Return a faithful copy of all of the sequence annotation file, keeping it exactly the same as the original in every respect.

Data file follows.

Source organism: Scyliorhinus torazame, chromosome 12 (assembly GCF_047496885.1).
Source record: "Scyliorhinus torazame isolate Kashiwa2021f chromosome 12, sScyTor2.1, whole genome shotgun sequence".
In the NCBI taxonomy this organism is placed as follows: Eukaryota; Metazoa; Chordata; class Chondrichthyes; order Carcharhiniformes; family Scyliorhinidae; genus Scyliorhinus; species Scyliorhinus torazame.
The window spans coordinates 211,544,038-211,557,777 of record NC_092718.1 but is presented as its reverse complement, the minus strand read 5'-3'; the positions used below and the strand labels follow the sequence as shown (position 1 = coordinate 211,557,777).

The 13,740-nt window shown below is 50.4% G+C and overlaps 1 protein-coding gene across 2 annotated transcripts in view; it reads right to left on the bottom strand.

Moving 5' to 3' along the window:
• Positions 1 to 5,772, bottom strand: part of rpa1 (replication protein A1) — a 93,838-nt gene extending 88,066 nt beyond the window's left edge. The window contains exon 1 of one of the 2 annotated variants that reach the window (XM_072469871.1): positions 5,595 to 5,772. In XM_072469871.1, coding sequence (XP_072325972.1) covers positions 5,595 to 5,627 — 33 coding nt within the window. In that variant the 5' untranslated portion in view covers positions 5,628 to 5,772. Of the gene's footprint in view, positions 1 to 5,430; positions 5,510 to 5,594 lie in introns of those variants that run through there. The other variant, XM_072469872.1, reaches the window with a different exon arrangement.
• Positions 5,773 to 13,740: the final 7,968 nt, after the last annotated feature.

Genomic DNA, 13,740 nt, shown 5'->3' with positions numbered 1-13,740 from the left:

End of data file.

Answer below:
Source organism: Scyliorhinus torazame, chromosome 12 (assembly GCF_047496885.1).
Source record: "Scyliorhinus torazame isolate Kashiwa2021f chromosome 12, sScyTor2.1, whole genome shotgun sequence".
In the NCBI taxonomy this organism is placed as follows: Eukaryota; Metazoa; Chordata; class Chondrichthyes; order Carcharhiniformes; family Scyliorhinidae; genus Scyliorhinus; species Scyliorhinus torazame.
The window spans coordinates 211,544,038-211,557,777 of record NC_092718.1 but is presented as its reverse complement, the minus strand read 5'-3'; the positions used below and the strand labels follow the sequence as shown (position 1 = coordinate 211,557,777).

The 13,740-nt window shown below is 50.4% G+C and overlaps 1 protein-coding gene across 2 annotated transcripts in view; it reads right to left on the bottom strand.

Moving 5' to 3' along the window:
• Positions 1 to 5,772, bottom strand: part of rpa1 (replication protein A1) — a 93,838-nt gene extending 88,066 nt beyond the window's left edge. The window contains exon 1 of one of the 2 annotated variants that reach the window (XM_072469871.1): positions 5,595 to 5,772. In XM_072469871.1, coding sequence (XP_072325972.1) covers positions 5,595 to 5,627 — 33 coding nt within the window. In that variant the 5' untranslated portion in view covers positions 5,628 to 5,772. Of the gene's footprint in view, positions 1 to 5,430; positions 5,510 to 5,594 lie in introns of those variants that run through there. The other variant, XM_072469872.1, reaches the window with a different exon arrangement.
• Positions 5,773 to 13,740: the final 7,968 nt, after the last annotated feature.

Genomic DNA, 13,740 nt, shown 5'->3' with positions numbered 1-13,740 from the left: